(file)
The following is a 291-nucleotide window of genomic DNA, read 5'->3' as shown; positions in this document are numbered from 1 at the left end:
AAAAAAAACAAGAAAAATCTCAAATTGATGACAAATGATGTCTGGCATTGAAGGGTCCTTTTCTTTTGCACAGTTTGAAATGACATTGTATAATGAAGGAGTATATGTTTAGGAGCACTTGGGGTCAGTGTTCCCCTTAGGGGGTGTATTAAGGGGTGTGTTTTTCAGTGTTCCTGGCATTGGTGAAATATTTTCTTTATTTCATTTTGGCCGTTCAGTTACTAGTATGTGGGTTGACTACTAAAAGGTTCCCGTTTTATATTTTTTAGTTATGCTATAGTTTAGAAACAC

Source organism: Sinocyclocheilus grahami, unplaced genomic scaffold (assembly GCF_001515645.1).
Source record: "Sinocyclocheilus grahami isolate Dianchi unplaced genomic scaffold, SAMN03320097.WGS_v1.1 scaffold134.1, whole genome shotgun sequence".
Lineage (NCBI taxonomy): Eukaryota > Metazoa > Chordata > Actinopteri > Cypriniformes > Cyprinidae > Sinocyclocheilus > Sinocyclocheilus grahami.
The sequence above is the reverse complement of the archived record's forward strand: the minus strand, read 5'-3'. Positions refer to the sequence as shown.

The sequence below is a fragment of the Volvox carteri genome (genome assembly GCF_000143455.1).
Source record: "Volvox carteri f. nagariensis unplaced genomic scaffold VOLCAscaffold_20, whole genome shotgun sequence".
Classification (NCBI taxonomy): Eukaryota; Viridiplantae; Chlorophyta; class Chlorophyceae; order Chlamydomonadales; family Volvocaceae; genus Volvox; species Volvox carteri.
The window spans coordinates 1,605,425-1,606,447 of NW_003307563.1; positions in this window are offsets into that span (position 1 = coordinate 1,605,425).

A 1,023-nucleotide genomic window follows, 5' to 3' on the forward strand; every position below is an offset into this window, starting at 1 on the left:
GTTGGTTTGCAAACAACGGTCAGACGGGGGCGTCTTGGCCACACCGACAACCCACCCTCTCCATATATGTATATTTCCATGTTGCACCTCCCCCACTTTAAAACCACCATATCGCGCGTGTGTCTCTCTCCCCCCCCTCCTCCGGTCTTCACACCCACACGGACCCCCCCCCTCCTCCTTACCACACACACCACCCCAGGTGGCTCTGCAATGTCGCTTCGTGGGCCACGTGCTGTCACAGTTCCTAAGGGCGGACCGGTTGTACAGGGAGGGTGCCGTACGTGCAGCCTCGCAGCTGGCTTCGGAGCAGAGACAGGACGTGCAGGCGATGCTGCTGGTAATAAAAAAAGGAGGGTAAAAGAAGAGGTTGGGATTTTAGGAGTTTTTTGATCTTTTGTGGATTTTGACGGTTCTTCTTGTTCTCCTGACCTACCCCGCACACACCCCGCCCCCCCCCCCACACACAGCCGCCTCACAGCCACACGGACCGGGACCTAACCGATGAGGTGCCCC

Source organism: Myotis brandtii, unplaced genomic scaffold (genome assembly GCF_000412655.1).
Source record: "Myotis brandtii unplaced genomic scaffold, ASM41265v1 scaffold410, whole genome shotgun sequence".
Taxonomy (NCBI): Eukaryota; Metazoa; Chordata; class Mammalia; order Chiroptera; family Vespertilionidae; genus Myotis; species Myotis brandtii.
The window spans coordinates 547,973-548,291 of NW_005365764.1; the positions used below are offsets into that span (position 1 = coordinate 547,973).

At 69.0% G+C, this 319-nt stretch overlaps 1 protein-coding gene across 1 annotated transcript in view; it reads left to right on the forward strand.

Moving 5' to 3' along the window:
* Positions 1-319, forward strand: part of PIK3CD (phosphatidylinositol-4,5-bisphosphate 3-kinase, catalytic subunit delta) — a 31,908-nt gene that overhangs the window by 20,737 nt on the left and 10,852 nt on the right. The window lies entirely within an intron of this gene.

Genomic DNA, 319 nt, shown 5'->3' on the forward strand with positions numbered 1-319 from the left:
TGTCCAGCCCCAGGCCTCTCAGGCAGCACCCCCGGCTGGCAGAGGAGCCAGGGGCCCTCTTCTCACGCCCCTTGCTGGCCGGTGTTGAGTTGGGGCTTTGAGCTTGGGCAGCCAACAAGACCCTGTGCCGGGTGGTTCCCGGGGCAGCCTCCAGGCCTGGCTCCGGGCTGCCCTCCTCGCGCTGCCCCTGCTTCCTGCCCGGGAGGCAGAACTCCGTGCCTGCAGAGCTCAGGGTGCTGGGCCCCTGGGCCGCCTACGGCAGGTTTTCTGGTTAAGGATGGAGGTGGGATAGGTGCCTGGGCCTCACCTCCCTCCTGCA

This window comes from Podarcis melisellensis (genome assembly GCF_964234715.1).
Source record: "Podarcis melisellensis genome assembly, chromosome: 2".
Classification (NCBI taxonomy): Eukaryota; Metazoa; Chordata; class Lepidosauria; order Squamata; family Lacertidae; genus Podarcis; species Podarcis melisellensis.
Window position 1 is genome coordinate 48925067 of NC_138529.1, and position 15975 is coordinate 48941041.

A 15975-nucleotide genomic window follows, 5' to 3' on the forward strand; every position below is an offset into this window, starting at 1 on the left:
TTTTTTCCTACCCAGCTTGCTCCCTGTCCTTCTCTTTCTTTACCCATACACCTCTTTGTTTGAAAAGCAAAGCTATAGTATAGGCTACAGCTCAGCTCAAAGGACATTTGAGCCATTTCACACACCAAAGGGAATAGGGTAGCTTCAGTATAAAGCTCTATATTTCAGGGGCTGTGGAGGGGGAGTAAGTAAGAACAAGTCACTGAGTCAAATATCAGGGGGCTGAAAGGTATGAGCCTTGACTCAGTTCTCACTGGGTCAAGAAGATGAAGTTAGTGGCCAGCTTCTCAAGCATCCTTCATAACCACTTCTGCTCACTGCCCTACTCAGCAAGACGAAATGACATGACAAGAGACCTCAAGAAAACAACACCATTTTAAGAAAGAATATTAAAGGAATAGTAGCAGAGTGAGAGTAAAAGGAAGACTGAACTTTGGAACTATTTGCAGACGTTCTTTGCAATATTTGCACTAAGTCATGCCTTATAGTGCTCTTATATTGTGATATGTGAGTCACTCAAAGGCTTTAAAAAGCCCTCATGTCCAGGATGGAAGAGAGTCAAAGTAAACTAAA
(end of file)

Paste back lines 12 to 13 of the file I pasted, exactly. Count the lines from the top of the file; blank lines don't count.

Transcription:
GTTGGTTTGCAAACAACGGTCAGACGGGGGCGTCTTGGCCACACCGACAACCCACCCTCTCCATATATGTATATTTCCATGTTGCACCTCCCCCACTTTAAAACCACCATATCGCGCGTGTGTCTCTCTCCCCCCCCTCCTCCGGTCTTCACACCCACACGGACCCCCCCCCTCCTCCTTACCACACACACCACCCCAGGTGGCTCTGCAATGTCGCTTCGTGGGCCACGTGCTGTCACAGTTCCTAAGGGCGGACCGGTTGTACAGGGAGGGTGCCGTACGTGCAGCCTCGCAGCTGGCTTCGGAGCAGAGACAGGACGTGCAGGCGATGCTGCTGGTAATAAAAAAAGGAGGGTAAAAGAAGAGGTTGGGATTTTAGGAGTTTTTTGATCTTTTGTGGATTTTGACGGTTCTTCTTGTTCTCCTGACCTACCCCGCACACACCCCGCCCCCCCCCCCACACACAGCCGCCTCACAGCCACACGGACCGGGACCTAACCGATGAGGTGCCCC

Source organism: Myotis brandtii, unplaced genomic scaffold (genome assembly GCF_000412655.1).